India's Sensex Drops Most in Three Weeks, Led by Larsen & Toubro

Updated on
  • Larsen leads industrials’ decline ahead of factory output data
  • BSE Capital Goods Index retreats most among 13 industry gauges

Indian shares dropped as industrial-equipment makers declined ahead of a factory output data that some investors gauged would fall short of estimates. Lenders also fell on concerns that farm-credit waivers by states would add to bad loans in the banking system.

The benchmark S&P BSE Sensex closed 0.5 percent lower in Mumbai, its steepest decline in nearly three weeks. The NSE Nifty 50 Index also fell 0.5 percent. Larsen & Toubro Ltd., the nation’s biggest engineering company, retreated 2.3 percent to be worst Sensex performer along with Tata Motors Ltd.

“Investors may be positioning themselves for a bad set of manufacturing data later in the day and that’s reflecting in the capital-goods shares,” Ashish Shah, head of equity at Mumbai-based A.C. Choksi Share Brokers Pvt., said on phone. The market is under “some selling pressure” after its rally so far this year, he said.

India’s index of industrial production rose 2.7 percent in April versus a year earlier, according to estimates compiled by Bloomberg. The index is likely to miss that forecast and rise 2.3 percent, according to Bloomberg Intelligence.

Ten of the 13 sector gauges compiled by BSE Ltd. retreated, led by the S&P BSE Capital Goods Index’s 1.6 percent drop. The S&P BSE Information Technology Index rebounded from a fall of more than 1 percent to close 0.4 percent higher, the best performer.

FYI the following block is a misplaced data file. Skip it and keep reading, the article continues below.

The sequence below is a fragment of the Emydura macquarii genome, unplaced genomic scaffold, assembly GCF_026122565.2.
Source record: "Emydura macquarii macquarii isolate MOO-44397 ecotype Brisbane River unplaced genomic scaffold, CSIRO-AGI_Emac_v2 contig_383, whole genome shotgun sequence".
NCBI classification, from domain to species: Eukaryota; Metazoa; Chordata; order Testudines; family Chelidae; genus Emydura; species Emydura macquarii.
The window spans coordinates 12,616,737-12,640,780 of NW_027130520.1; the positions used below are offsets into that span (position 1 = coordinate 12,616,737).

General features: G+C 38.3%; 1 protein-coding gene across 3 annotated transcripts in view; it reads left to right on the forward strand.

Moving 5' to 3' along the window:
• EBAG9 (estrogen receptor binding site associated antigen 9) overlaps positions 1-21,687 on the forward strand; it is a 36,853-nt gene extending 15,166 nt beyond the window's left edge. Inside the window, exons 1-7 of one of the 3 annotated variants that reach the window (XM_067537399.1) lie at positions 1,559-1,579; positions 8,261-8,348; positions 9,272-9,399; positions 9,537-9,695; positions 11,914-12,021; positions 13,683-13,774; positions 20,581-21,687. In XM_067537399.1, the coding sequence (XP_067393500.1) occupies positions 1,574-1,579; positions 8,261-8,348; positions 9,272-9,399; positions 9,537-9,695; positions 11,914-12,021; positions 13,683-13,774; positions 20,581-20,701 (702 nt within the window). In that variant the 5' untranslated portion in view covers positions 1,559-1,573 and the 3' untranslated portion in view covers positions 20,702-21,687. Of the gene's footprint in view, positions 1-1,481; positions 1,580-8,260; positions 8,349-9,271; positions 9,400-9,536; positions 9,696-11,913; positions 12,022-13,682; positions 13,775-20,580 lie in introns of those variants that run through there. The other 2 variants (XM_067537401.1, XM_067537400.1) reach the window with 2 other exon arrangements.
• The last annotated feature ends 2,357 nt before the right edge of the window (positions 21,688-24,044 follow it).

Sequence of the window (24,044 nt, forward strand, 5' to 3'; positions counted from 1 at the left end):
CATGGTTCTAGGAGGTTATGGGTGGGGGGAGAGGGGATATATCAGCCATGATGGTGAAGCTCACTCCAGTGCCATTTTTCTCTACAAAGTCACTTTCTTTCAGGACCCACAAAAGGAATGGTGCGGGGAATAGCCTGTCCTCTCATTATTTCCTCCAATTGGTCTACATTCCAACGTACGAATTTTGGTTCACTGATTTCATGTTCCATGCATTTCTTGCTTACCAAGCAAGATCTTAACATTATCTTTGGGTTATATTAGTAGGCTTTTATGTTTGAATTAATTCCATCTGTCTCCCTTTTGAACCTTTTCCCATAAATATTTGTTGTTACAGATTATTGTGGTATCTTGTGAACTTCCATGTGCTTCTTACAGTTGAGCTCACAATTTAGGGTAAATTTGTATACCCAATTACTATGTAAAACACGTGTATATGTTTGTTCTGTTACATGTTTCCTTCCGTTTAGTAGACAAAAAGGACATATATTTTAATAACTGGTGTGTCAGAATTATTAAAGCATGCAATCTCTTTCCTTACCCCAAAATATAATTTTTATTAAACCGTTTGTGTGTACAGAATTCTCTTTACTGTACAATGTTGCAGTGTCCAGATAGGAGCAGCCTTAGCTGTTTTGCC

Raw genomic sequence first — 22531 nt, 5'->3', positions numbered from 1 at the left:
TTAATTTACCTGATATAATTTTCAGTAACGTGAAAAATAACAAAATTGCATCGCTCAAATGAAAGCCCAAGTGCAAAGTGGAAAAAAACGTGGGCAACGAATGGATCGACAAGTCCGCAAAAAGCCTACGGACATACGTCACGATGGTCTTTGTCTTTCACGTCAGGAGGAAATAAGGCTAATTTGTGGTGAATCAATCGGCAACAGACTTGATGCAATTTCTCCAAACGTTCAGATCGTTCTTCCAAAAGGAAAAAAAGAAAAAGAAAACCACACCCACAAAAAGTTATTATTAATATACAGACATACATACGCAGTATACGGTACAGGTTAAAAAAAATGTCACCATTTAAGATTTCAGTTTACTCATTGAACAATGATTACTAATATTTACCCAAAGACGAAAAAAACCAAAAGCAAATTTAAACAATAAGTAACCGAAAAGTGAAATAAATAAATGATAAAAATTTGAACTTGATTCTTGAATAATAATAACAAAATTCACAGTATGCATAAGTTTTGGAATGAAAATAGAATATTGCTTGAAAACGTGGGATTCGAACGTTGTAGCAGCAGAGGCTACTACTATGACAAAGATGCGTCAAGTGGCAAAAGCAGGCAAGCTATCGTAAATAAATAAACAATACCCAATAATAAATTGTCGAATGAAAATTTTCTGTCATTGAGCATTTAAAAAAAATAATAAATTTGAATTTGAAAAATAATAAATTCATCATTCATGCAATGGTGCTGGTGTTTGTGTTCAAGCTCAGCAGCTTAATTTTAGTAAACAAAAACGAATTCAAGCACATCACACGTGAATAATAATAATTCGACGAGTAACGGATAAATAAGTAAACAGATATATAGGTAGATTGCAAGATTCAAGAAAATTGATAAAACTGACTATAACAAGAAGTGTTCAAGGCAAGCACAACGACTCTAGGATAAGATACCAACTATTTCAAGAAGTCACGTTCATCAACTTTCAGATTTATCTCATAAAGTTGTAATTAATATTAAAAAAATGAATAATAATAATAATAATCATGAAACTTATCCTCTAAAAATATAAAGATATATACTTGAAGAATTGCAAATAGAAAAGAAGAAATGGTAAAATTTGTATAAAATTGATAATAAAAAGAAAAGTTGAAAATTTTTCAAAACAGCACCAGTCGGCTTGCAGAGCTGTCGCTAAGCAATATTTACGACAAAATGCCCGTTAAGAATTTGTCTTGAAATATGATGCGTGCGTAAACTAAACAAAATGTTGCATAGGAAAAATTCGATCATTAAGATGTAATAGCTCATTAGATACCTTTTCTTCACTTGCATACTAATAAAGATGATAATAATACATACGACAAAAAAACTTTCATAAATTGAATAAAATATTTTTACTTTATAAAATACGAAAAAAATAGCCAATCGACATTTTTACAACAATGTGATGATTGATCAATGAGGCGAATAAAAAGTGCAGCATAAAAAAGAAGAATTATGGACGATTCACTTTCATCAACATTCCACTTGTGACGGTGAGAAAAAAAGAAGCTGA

A gauge of lenders also fell 1 percent after the Maharashtra government announced that it will waive farm credits, adding to investor concerns of a further increase in bad loans at banks, already the highest among major economies globally. Uttar Pradesh, the nation’s most populous state, made a similar announcement in April.

Read the central bank’s views on farm-loan waivers

“Farm loan waivers have created negative sentiments, mainly for banks and financial companies, which have largest weights in indexes,” said Sanjay Sinha, founder of Mumbai-based Citrus Advisors. Credit discipline suffers and these measures are also “economically regressive,” he said.

India’s Sensex and Nifty indexes have both rallied 17 percent in 2017, the best-performing gauges among major Asian markets.


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